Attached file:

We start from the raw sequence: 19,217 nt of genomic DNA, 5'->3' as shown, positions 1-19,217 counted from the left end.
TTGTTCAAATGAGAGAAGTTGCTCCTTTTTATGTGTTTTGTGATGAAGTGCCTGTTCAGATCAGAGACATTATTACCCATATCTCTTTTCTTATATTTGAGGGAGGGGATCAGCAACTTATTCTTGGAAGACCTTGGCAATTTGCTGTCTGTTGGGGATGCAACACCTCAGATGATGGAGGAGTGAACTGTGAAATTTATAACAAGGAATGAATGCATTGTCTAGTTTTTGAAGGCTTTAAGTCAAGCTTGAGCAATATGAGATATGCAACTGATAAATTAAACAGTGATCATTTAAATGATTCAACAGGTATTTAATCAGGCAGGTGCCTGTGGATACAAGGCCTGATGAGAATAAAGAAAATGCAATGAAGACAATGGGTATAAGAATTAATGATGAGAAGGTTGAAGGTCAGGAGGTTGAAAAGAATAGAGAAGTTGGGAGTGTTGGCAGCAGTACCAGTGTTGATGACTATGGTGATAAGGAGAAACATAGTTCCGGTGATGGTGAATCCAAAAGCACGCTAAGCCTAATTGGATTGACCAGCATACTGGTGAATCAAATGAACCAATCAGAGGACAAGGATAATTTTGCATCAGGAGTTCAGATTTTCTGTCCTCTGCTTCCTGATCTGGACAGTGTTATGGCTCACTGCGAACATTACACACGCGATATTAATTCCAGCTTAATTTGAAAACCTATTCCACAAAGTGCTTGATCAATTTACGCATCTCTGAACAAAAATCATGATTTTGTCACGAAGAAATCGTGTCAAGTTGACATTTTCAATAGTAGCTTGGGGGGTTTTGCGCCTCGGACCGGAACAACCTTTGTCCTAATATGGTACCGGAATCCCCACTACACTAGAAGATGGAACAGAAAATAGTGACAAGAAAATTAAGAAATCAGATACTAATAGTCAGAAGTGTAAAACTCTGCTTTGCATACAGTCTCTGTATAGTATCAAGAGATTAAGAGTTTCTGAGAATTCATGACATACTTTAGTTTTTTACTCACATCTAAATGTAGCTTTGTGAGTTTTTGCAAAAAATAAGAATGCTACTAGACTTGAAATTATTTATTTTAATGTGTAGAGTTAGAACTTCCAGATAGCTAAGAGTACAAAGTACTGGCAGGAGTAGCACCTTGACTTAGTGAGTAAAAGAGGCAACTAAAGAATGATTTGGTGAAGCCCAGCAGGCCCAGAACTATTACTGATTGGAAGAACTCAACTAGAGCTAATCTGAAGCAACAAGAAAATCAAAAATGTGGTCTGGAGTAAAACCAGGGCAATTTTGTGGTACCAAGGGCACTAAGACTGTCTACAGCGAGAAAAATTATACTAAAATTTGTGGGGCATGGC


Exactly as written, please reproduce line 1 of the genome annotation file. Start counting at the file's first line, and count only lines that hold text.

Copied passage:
We start from the raw sequence: 19,217 nt of genomic DNA, 5'->3' as shown, positions 1-19,217 counted from the left end.